When coronavirus halts indie music, where do the kids go?
By Huo Li

The eruption of COVID-19 has shuttered shows from large rock halls like Shanghai's Modern Sky Lab to underground live houses like Beijing's School Bar. As most of China remains in quarantine, China's indie scenes are broadcasting shows streaming right to individual screens.

School Bar resides in Beijing's Hutong district, Liu Fei, its owner, was looking forward to a busy February after the end of this year's lunar New Year in January. He planned to summon all the employees back to work at the beginning of February until the virus brought everything to a standstill. The bar had to cancel at least 60 shows in the first three month of the year, Liu revealed to CGTN.

According to China Association of Performing Arts calculation, close to 8,000 performances have been canceled or postponed in March alone, resulting in one billion yuan (143.2 million U.S. dollars) in ticketing losses. The association said in its recent report that the industry had high hopes for the start of the new decade as many venues were booked in the fourth quarter of 2019.

In an effort to maintain visibility, and energize the isolated apartments and quarantine zones, the shows transitioned to the internet with "live online" written in bold letters on marketing material. It appears that the show will go on only with a change of venue, but the "live" actually means streaming recordings of past performances to avoid crowd gatherings which were already banned.

Music festivals were also disrupted. The annual event in Shenzhen's B10 changed its name to "Yesterday Music Festival" from "Tomorrow Music Festival" when aired online on schedule in February.

A band playing on stage. /VCG

A band playing on stage. /VCG

Around 100 people would arrive at School Bar when there's a gig, while online streaming has drawn in around 3,000 people each time, according to Liu. The audience size mainly relies on the fan base of the band, one punk rock band attracted more than 10,000 viewers on Valentine's Day, partly because of the special occasion, says Liu.

Commenting on that day's event, Liu sounds excited, "The live stream helped punk rock break the circle for the first time! Viewers who bump into the show were asking for name of the band in the comments."

Breaking into the online discussion

Liu emphasized on the different "discussion system" between online and offline. He said that indies fans were so alienated on livestreams that when gifts boomed the screen, they fell silent for a couple of seconds before asking "has anyone else saw the malfunction?"

"These are the people who are indifferent to live stream gifts, or even look down upon such actions. The falling gold coins on screen and the host thanking the gift senders. Some deem this as rustic and tiresome. But under the current situation, they are accepting the format on protest, while some bands are becoming live stream hosts themselves," said Liu.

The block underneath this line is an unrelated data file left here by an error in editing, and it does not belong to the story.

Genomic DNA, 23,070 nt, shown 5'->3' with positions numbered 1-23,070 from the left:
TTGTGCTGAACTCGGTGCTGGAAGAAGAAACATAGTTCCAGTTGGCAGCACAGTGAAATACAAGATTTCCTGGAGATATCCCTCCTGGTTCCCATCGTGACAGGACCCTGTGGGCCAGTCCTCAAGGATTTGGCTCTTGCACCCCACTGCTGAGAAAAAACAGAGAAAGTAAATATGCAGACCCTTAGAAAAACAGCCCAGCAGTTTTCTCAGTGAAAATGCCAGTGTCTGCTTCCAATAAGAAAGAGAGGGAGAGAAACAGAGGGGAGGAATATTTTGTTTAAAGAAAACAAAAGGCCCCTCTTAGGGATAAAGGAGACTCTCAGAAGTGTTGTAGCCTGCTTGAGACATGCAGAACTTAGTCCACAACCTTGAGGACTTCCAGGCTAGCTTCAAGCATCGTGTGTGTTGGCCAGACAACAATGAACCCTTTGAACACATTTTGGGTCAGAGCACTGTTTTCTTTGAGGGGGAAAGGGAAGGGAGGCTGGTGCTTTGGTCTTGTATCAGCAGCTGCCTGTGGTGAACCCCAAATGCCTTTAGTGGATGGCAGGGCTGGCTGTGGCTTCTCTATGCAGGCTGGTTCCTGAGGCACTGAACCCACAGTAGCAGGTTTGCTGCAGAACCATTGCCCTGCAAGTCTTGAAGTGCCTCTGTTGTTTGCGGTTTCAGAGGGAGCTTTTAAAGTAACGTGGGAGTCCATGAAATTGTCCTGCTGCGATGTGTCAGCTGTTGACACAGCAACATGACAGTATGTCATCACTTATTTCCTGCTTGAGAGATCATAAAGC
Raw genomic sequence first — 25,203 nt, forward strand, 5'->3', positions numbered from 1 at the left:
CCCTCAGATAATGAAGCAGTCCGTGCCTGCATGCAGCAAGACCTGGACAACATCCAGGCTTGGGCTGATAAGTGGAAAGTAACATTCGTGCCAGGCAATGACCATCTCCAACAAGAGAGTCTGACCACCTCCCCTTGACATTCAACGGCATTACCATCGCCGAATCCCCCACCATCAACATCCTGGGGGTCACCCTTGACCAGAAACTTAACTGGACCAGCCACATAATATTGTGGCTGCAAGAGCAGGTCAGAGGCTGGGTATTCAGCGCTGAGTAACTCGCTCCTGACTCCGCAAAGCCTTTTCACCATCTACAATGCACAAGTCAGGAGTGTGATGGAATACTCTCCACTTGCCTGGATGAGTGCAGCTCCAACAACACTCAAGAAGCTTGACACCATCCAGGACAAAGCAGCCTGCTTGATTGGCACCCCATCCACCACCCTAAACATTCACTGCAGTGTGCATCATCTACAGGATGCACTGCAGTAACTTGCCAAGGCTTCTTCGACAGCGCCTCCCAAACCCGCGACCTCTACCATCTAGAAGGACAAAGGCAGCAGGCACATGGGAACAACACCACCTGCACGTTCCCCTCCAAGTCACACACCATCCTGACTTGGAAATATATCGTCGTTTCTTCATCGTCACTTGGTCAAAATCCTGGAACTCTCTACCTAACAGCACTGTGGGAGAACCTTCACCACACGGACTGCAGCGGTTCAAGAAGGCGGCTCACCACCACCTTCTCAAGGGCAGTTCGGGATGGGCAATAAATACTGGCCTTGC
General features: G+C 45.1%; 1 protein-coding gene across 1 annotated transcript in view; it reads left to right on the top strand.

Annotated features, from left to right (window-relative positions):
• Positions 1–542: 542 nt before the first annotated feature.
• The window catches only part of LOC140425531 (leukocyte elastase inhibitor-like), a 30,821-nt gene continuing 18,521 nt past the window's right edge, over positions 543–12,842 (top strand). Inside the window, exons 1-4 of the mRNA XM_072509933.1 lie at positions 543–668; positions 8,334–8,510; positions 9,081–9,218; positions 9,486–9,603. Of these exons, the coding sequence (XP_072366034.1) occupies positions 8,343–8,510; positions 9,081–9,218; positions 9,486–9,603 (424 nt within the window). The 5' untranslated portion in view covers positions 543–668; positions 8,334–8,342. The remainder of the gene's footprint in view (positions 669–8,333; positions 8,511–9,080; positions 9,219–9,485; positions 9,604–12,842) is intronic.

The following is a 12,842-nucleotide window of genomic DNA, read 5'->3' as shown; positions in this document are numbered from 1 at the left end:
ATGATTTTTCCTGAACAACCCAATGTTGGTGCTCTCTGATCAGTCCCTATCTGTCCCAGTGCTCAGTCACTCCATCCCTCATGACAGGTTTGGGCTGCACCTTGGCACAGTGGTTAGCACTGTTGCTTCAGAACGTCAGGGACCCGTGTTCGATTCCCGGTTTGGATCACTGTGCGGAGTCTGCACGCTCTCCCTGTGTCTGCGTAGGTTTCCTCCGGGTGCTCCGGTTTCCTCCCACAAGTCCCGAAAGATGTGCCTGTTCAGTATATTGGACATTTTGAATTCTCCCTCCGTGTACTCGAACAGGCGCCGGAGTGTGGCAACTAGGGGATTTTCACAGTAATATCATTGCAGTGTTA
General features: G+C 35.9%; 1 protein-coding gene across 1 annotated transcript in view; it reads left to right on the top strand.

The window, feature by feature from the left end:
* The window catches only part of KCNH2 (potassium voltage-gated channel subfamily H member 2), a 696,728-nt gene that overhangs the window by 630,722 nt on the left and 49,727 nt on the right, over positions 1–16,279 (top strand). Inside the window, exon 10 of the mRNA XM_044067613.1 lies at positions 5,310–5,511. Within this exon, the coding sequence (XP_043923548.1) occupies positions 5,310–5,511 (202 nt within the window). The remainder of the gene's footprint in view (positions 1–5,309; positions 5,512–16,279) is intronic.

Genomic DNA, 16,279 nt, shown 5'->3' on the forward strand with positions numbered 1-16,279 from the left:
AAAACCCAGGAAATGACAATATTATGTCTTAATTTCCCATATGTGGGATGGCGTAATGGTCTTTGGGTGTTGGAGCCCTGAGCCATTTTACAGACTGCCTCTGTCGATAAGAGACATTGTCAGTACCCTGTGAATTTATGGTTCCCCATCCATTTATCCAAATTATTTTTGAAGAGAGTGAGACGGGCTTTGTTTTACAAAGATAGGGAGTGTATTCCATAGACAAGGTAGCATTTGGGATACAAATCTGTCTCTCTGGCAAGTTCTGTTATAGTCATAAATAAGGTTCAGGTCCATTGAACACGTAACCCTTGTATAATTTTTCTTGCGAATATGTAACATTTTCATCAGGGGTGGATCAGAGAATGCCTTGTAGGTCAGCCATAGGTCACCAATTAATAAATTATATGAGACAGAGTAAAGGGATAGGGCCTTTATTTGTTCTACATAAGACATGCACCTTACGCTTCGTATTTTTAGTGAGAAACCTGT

According to Liu, people in the indie sector don't expect to gain approval of livestream users.

"Users would send gifts to a young girl singing and dancing on the screen, but would care little about a band which appears to have suffered bitterly and is nursing a deep hatred. They wouldn't understand the message, let along sending gifts," he explained.

There's no practical way for the bar to earn revenue during the outbreak. Live streaming has failed to be an alternative revenue stream since gifts were close to nothing compare with normal performance earnings.

The burden of rent

As no practical alternative for revenue has come to light, one is to embark on cost cutting. The biggest cost standing in the way is rent. Liu said he's been in touch with the landlord for rent negotiations. He has been renting the place for 10 years.

Liu admitted that he has been keeping up with the preferential policies issued lately, but found the bar landed in an awkward situation when it failed to qualify for the policies.

Beijing Cultural Industry Association has led the rent cut negotiation with 66 Cultural Industry Parks in the city. As of February 21, these Industry Parks have agreed to cut 126 million yuan in rent. School Bar is not located in a Cultural Industry Park, and is thus excluded from the policy.

Liu said that morale has been low. "Some would expect a tipping point in the sector when the epidemic passes, but realistically speaking, the sector will rebound, but not on a large scale," Liu predicted.

Liu is willing adopt live streaming when things goes back on track, admitting that the format might draw in new listeners. Adding that "our main focus is still the venue. The music labels might see more benefit in live-stream as a way to promote artists they signed. But we are above all a music performance place."

Sid Zhang was at the School bar Christmas Eve party, "the vibe was great, but it was rather crowded, when people start pogoing in the front, there were no room left for people to stand at the back," he described.

For him live streaming poses little attraction. As a part-time bass player himself, he emphasized that "it's all about the vibe at the scene for people to watch a gig."

As one indie scene frequent puts it, the vibe in the live scene is irreplaceable, moving it online makes it nothing more than silent disco. "Your experience depends on the quality of the earphone," another added, jokingly.

Read more: 

Cloud-based performances help offline entertainment during epidemic